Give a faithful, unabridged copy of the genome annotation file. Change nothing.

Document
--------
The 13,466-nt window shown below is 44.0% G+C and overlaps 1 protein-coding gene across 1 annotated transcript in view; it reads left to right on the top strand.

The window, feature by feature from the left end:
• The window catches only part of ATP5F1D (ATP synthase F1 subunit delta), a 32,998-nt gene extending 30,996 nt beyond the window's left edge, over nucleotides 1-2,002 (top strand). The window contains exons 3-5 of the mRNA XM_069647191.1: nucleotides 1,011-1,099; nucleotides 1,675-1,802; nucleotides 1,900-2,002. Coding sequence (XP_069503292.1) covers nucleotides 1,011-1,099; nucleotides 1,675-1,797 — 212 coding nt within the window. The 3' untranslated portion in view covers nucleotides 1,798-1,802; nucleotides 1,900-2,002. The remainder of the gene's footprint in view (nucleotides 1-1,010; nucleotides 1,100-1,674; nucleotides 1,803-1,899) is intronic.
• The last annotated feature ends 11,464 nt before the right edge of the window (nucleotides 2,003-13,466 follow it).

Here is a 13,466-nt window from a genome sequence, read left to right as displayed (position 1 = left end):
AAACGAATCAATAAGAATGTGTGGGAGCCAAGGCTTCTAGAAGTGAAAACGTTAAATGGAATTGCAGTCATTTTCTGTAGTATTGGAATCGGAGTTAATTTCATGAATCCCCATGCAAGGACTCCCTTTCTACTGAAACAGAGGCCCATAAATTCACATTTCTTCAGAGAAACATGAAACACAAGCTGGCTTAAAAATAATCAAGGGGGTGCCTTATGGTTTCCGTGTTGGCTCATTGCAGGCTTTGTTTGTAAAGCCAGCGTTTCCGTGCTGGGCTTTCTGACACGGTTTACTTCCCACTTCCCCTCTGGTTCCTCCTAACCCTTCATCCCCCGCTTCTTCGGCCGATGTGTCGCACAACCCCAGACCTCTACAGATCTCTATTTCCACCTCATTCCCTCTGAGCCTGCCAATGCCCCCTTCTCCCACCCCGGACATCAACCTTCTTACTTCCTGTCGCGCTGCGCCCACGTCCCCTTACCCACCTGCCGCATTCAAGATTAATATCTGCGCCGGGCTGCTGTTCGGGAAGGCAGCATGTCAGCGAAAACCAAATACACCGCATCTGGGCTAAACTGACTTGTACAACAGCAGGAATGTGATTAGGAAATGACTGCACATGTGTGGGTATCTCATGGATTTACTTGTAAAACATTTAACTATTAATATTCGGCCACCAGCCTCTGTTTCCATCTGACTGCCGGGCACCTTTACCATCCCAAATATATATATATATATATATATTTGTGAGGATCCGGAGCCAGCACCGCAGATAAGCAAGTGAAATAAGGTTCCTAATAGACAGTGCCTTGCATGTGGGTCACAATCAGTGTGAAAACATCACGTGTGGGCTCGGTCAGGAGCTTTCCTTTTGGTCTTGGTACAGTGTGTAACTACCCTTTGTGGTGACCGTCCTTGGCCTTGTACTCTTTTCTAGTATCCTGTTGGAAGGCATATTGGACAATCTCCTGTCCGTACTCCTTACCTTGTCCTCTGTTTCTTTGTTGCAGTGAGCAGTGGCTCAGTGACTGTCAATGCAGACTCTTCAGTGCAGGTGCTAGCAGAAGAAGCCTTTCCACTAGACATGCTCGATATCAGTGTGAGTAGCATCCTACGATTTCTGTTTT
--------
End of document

The 13,466-nt window shown below is 44.0% G+C and overlaps 1 protein-coding gene across 1 annotated transcript in view; it reads left to right on the top strand.

The window, feature by feature from the left end:
• The window catches only part of ATP5F1D (ATP synthase F1 subunit delta), a 32,998-nt gene extending 30,996 nt beyond the window's left edge, over nucleotides 1-2,002 (top strand). The window contains exons 3-5 of the mRNA XM_069647191.1: nucleotides 1,011-1,099; nucleotides 1,675-1,802; nucleotides 1,900-2,002. Coding sequence (XP_069503292.1) covers nucleotides 1,011-1,099; nucleotides 1,675-1,797 — 212 coding nt within the window. The 3' untranslated portion in view covers nucleotides 1,798-1,802; nucleotides 1,900-2,002. The remainder of the gene's footprint in view (nucleotides 1-1,010; nucleotides 1,100-1,674; nucleotides 1,803-1,899) is intronic.
• The last annotated feature ends 11,464 nt before the right edge of the window (nucleotides 2,003-13,466 follow it).

Here is a 13,466-nt window from a genome sequence, read left to right as displayed (position 1 = left end):
AAACGAATCAATAAGAATGTGTGGGAGCCAAGGCTTCTAGAAGTGAAAACGTTAAATGGAATTGCAGTCATTTTCTGTAGTATTGGAATCGGAGTTAATTTCATGAATCCCCATGCAAGGACTCCCTTTCTACTGAAACAGAGGCCCATAAATTCACATTTCTTCAGAGAAACATGAAACACAAGCTGGCTTAAAAATAATCAAGGGGGTGCCTTATGGTTTCCGTGTTGGCTCATTGCAGGCTTTGTTTGTAAAGCCAGCGTTTCCGTGCTGGGCTTTCTGACACGGTTTACTTCCCACTTCCCCTCTGGTTCCTCCTAACCCTTCATCCCCCGCTTCTTCGGCCGATGTGTCGCACAACCCCAGACCTCTACAGATCTCTATTTCCACCTCATTCCCTCTGAGCCTGCCAATGCCCCCTTCTCCCACCCCGGACATCAACCTTCTTACTTCCTGTCGCGCTGCGCCCACGTCCCCTTACCCACCTGCCGCATTCAAGATTAATATCTGCGCCGGGCTGCTGTTCGGGAAGGCAGCATGTCAGCGAAAACCAAATACACCGCATCTGGGCTAAACTGACTTGTACAACAGCAGGAATGTGATTAGGAAATGACTGCACATGTGTGGGTATCTCATGGATTTACTTGTAAAACATTTAACTATTAATATTCGGCCACCAGCCTCTGTTTCCATCTGACTGCCGGGCACCTTTACCATCCCAAATATATATATATATATATATATTTGTGAGGATCCGGAGCCAGCACCGCAGATAAGCAAGTGAAATAAGGTTCCTAATAGACAGTGCCTTGCATGTGGGTCACAATCAGTGTGAAAACATCACGTGTGGGCTCGGTCAGGAGCTTTCCTTTTGGTCTTGGTACAGTGTGTAACTACCCTTTGTGGTGACCGTCCTTGGCCTTGTACTCTTTTCTAGTATCCTGTTGGAAGGCATATTGGACAATCTCCTGTCCGTACTCCTTACCTTGTCCTCTGTTTCTTTGTTGCAGTGAGCAGTGGCTCAGTGACTGTCAATGCAGACTCTTCAGTGCAGGTGCTAGCAGAAGAAGCCTTTCCACTAGACATGCTCGATATCAGTGTGAGTAGCATCCTACGATTTCTGTTTT